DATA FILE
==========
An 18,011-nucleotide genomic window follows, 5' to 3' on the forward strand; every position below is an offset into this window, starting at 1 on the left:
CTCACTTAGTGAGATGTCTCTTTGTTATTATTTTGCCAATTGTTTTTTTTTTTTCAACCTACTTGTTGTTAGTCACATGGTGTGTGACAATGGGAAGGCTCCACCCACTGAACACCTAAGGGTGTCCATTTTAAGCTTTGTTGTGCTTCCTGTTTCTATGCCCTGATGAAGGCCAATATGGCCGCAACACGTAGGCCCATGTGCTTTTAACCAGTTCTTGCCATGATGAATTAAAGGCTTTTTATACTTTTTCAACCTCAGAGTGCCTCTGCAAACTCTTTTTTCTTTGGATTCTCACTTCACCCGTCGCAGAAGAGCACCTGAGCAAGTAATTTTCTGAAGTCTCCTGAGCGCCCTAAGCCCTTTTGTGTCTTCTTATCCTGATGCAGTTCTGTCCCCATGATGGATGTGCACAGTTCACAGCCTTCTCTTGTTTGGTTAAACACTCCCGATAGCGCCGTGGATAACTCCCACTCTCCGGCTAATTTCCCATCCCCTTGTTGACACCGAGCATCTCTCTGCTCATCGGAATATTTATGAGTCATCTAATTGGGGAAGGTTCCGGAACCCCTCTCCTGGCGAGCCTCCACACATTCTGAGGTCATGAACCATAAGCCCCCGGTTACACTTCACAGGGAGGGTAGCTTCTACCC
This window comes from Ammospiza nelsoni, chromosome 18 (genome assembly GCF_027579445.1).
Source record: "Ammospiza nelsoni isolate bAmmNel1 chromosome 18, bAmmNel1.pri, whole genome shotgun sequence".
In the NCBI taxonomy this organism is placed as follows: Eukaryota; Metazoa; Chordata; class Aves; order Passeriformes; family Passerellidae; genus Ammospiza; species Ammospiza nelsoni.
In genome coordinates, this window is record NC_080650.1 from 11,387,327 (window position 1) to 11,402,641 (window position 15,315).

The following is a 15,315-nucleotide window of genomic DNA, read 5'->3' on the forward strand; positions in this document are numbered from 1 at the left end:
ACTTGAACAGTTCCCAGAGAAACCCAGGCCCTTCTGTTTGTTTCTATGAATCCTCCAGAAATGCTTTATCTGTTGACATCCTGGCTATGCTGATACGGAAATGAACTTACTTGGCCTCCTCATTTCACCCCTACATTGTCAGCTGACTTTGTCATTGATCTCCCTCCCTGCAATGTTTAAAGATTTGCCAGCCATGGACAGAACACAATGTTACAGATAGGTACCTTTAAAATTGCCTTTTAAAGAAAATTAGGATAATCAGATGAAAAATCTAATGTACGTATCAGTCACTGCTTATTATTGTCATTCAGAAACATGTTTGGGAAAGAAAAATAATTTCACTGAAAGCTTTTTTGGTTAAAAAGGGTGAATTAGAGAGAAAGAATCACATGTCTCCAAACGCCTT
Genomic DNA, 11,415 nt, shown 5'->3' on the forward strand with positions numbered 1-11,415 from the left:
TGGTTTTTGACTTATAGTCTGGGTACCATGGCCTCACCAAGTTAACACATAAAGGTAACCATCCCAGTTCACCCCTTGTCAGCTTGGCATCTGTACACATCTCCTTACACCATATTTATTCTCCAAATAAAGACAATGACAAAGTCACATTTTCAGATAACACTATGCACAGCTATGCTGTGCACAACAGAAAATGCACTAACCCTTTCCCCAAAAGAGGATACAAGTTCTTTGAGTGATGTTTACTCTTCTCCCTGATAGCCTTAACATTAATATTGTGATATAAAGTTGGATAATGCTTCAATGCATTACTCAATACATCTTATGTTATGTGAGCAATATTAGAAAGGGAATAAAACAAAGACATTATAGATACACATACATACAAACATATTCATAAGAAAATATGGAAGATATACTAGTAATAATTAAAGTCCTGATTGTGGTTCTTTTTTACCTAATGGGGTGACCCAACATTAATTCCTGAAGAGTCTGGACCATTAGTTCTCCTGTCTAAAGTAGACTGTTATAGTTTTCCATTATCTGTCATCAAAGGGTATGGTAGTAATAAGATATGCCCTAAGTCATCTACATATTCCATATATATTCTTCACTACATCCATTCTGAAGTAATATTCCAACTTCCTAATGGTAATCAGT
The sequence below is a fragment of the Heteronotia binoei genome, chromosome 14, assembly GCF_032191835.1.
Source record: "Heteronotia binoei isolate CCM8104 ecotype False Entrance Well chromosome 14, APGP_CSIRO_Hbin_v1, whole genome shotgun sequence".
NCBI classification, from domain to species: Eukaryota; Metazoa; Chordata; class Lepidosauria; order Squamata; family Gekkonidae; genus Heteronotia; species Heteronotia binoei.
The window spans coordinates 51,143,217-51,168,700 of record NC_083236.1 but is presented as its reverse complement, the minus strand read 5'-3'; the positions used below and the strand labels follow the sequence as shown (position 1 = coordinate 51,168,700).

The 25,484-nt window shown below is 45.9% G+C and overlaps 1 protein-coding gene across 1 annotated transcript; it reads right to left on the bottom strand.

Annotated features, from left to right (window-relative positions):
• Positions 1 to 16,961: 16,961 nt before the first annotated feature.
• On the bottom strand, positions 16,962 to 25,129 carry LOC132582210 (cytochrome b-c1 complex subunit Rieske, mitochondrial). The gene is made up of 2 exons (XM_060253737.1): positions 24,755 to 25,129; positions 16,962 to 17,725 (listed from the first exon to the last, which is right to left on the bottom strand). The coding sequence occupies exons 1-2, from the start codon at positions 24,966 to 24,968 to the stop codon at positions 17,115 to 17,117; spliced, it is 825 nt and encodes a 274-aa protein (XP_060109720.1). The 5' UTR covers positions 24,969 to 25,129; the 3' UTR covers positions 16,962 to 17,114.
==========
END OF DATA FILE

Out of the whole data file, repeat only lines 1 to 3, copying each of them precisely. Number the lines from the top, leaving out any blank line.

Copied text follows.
An 18,011-nucleotide genomic window follows, 5' to 3' on the forward strand; every position below is an offset into this window, starting at 1 on the left:
CTCACTTAGTGAGATGTCTCTTTGTTATTATTTTGCCAATTGTTTTTTTTTTTTCAACCTACTTGTTGTTAGTCACATGGTGTGTGACAATGGGAAGGCTCCACCCACTGAACACCTAAGGGTGTCCATTTTAAGCTTTGTTGTGCTTCCTGTTTCTATGCCCTGATGAAGGCCAATATGGCCGCAACACGTAGGCCCATGTGCTTTTAACCAGTTCTTGCCATGATGAATTAAAGGCTTTTTATACTTTTTCAACCTCAGAGTGCCTCTGCAAACTCTTTTTTCTTTGGATTCTCACTTCACCCGTCGCAGAAGAGCACCTGAGCAAGTAATTTTCTGAAGTCTCCTGAGCGCCCTAAGCCCTTTTGTGTCTTCTTATCCTGATGCAGTTCTGTCCCCATGATGGATGTGCACAGTTCACAGCCTTCTCTTGTTTGGTTAAACACTCCCGATAGCGCCGTGGATAACTCCCACTCTCCGGCTAATTTCCCATCCCCTTGTTGACACCGAGCATCTCTCTGCTCATCGGAATATTTATGAGTCATCTAATTGGGGAAGGTTCCGGAACCCCTCTCCTGGCGAGCCTCCACACATTCTGAGGTCATGAACCATAAGCCCCCGGTTACACTTCACAGGGAGGGTAGCTTCTACCC
This window comes from Ammospiza nelsoni, chromosome 18 (genome assembly GCF_027579445.1).